Simonx | 17th December 2018 - 4 min read
It can be hard winning over an insurer on a not-before-tested product. Insurers love the stability of ‘knowing the numbers’ – especially the interest from customers and the viability of a product.
From providing cover for exotic pets, drone racing, microbreweries to providing public liability insurance for am dram societies there appears to be no end to the diversity of products that insurers could provide as entrepreneurs flex their muscles and venture into so-called unchartered territory.
Top sectors to watch, particularly in London, include tech, fintech, design and creative industries and we’ve seen a number of private equity firms and other strategic investors putting their money in them.
With such interest and backing it’s hardly surprising that there will be many niche spin-off businesses that will be pushing the boundaries. And, as their success escalates, they will be in dire need of insurance to manage their risks and to flourish.
But when it comes to revolutionary niche products it can be difficult to gauge the interest from consumers or businesses that will potentially benefit, especially if there’s no historical data and a mere handful of new entrants.
Many questions will be asked. Can this new venture continue on its successful trajectory? Or is it simply the next ‘Bitcoin’ – full of promise but lacking in substance.
It’s impossible to claim that something is fool-proof, but specialists like SchemeServe can provide insurers with some vital insight before they commit to providing capacity.
If you create the right partnerships, then a case for the new scheme can be built and the benefits highlighted to the insurer. It doesn’t have to be an entirely complex or costly process.
SchemeServe is a software platform that builds quote and buy and back office functionality specifically for weird and wonderful schemes ideas. John Price, the chief operating officer, says that builds can take a matter of weeks and will cost “a pin number”.
“We can put the entire scheme to the insurer so they can see how much traffic is likely to go through it and the kind of claims they might see. The insurer can physically use the site in real time – they can trial it and use it with existing brokers if they want. The conversation about getting capacity then becomes easier,” he says.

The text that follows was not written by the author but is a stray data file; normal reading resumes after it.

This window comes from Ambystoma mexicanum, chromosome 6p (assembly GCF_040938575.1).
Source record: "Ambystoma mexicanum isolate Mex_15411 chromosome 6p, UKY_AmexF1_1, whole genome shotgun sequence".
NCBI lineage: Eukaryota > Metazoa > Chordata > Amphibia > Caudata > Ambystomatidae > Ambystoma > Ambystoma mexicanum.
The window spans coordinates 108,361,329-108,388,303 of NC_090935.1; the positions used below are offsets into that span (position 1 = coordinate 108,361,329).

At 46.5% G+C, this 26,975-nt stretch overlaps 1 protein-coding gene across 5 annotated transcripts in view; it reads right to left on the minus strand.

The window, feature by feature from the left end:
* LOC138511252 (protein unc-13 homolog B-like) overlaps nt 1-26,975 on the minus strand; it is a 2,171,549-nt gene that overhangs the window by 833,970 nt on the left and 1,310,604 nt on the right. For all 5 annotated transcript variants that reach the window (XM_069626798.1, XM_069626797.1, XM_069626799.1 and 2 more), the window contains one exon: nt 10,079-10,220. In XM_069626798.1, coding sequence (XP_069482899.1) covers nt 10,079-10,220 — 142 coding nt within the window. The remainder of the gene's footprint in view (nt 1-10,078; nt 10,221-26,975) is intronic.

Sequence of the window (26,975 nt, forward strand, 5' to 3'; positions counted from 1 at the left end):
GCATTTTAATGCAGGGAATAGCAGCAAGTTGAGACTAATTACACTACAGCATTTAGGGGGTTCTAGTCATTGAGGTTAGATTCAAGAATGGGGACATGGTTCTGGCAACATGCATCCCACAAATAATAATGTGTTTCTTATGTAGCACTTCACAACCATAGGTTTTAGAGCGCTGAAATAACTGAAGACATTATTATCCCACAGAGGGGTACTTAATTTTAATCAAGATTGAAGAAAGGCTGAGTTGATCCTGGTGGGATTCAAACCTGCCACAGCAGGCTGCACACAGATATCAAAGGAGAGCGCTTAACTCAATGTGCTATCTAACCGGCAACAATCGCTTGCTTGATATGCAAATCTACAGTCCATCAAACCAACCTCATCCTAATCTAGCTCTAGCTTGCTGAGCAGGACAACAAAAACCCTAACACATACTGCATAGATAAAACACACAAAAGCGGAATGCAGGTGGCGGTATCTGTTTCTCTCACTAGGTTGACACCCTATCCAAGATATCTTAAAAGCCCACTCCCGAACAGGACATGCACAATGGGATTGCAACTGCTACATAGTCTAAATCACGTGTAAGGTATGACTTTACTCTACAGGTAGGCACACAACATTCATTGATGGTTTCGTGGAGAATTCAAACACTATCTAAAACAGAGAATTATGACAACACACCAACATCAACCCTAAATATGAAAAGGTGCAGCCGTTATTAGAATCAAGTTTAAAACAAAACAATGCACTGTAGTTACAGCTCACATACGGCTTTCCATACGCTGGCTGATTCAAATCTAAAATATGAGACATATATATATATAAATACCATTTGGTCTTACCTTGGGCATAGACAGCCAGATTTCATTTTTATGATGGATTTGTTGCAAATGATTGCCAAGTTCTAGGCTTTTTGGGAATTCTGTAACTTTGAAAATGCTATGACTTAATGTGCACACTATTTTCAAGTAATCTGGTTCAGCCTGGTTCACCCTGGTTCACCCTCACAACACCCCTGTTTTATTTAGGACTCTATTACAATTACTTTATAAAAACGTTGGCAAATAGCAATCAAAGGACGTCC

The concept is best used for niche schemes ideas where there is little to no experience or historical data to turn to, a common sticking point for a schemes pitch.
That’s not to say that brokers don’t have their own part to play. It’s vital to demonstrate expertise in the niche market you are pitching for. The credibility of the sector, as well as those venturing into it should be demonstrated and regulation should also be considered too.
Competing in the generalist insurance market is difficult when you consider the number of bigger players dominating it, particularly in the car and home insurance market. If you find the right niche, your brokerage could accelerate as much, and as successfully as the niche itself. This is why it’s so vital to partner with the right experts that can help to demonstrate a scheme’s potential as well as its future sustainability.
Simon spent over 10 years programming from behind a keyboard, before transitioning across to management. A keen adrenaline junkie, whether that involves going up the mountain or over the edge of the cliff. He learned his management skills not just in the I.T world but also running youth camps and conferences, helping teenagers find a footing in life. He also really likes pie.